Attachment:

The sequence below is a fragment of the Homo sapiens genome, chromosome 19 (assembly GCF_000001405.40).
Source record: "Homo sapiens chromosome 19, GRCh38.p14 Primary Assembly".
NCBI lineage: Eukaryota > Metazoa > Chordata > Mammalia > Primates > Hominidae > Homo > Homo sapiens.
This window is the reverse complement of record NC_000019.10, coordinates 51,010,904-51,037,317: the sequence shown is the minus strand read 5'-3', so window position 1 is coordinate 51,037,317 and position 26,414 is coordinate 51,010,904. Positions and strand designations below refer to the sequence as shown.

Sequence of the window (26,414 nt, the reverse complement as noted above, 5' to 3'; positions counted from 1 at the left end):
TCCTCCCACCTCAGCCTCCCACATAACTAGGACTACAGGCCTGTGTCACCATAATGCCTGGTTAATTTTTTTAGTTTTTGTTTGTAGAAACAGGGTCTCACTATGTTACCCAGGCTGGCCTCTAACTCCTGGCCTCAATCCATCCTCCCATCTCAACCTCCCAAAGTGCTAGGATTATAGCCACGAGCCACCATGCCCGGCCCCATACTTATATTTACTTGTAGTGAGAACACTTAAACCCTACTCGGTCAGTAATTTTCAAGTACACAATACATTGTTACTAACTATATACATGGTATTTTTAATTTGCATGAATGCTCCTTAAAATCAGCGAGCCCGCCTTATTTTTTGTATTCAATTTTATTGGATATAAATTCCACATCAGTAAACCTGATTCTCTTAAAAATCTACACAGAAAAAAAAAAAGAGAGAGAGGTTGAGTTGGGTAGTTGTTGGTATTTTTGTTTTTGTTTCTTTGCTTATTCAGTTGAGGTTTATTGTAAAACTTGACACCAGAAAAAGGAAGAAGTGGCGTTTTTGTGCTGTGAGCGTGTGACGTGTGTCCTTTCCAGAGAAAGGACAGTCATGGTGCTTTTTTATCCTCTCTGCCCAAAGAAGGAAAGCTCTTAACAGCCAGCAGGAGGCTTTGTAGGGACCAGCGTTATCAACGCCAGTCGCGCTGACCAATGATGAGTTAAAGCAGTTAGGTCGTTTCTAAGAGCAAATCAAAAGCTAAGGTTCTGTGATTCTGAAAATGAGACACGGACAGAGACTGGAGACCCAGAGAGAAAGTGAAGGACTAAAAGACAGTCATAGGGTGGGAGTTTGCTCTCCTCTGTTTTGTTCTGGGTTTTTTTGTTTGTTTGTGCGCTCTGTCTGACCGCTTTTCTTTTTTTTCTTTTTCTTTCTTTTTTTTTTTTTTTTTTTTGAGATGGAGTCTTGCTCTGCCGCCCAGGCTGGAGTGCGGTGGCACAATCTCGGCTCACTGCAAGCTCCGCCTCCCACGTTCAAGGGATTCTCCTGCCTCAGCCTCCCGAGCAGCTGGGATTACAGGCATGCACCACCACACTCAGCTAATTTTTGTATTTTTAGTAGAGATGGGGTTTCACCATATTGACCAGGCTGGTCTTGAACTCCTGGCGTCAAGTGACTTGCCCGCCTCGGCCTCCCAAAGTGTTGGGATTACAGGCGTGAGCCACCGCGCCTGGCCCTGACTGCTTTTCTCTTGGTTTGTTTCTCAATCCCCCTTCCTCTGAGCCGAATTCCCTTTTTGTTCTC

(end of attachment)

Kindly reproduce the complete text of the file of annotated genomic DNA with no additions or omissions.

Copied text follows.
The sequence below is a fragment of the Homo sapiens genome, chromosome 19 (assembly GCF_000001405.40).
Source record: "Homo sapiens chromosome 19, GRCh38.p14 Primary Assembly".
NCBI lineage: Eukaryota > Metazoa > Chordata > Mammalia > Primates > Hominidae > Homo > Homo sapiens.
This window is the reverse complement of record NC_000019.10, coordinates 51,010,904-51,037,317: the sequence shown is the minus strand read 5'-3', so window position 1 is coordinate 51,037,317 and position 26,414 is coordinate 51,010,904. Positions and strand designations below refer to the sequence as shown.

Sequence of the window (26,414 nt, the reverse complement as noted above, 5' to 3'; positions counted from 1 at the left end):
TCCTCCCACCTCAGCCTCCCACATAACTAGGACTACAGGCCTGTGTCACCATAATGCCTGGTTAATTTTTTTAGTTTTTGTTTGTAGAAACAGGGTCTCACTATGTTACCCAGGCTGGCCTCTAACTCCTGGCCTCAATCCATCCTCCCATCTCAACCTCCCAAAGTGCTAGGATTATAGCCACGAGCCACCATGCCCGGCCCCATACTTATATTTACTTGTAGTGAGAACACTTAAACCCTACTCGGTCAGTAATTTTCAAGTACACAATACATTGTTACTAACTATATACATGGTATTTTTAATTTGCATGAATGCTCCTTAAAATCAGCGAGCCCGCCTTATTTTTTGTATTCAATTTTATTGGATATAAATTCCACATCAGTAAACCTGATTCTCTTAAAAATCTACACAGAAAAAAAAAAAGAGAGAGAGGTTGAGTTGGGTAGTTGTTGGTATTTTTGTTTTTGTTTCTTTGCTTATTCAGTTGAGGTTTATTGTAAAACTTGACACCAGAAAAAGGAAGAAGTGGCGTTTTTGTGCTGTGAGCGTGTGACGTGTGTCCTTTCCAGAGAAAGGACAGTCATGGTGCTTTTTTATCCTCTCTGCCCAAAGAAGGAAAGCTCTTAACAGCCAGCAGGAGGCTTTGTAGGGACCAGCGTTATCAACGCCAGTCGCGCTGACCAATGATGAGTTAAAGCAGTTAGGTCGTTTCTAAGAGCAAATCAAAAGCTAAGGTTCTGTGATTCTGAAAATGAGACACGGACAGAGACTGGAGACCCAGAGAGAAAGTGAAGGACTAAAAGACAGTCATAGGGTGGGAGTTTGCTCTCCTCTGTTTTGTTCTGGGTTTTTTTGTTTGTTTGTGCGCTCTGTCTGACCGCTTTTCTTTTTTTTCTTTTTCTTTCTTTTTTTTTTTTTTTTTTTTGAGATGGAGTCTTGCTCTGCCGCCCAGGCTGGAGTGCGGTGGCACAATCTCGGCTCACTGCAAGCTCCGCCTCCCACGTTCAAGGGATTCTCCTGCCTCAGCCTCCCGAGCAGCTGGGATTACAGGCATGCACCACCACACTCAGCTAATTTTTGTATTTTTAGTAGAGATGGGGTTTCACCATATTGACCAGGCTGGTCTTGAACTCCTGGCGTCAAGTGACTTGCCCGCCTCGGCCTCCCAAAGTGTTGGGATTACAGGCGTGAGCCACCGCGCCTGGCCCTGACTGCTTTTCTCTTGGTTTGTTTCTCAATCCCCCTTCCTCTGAGCCGAATTCCCTTTTTGTTCTC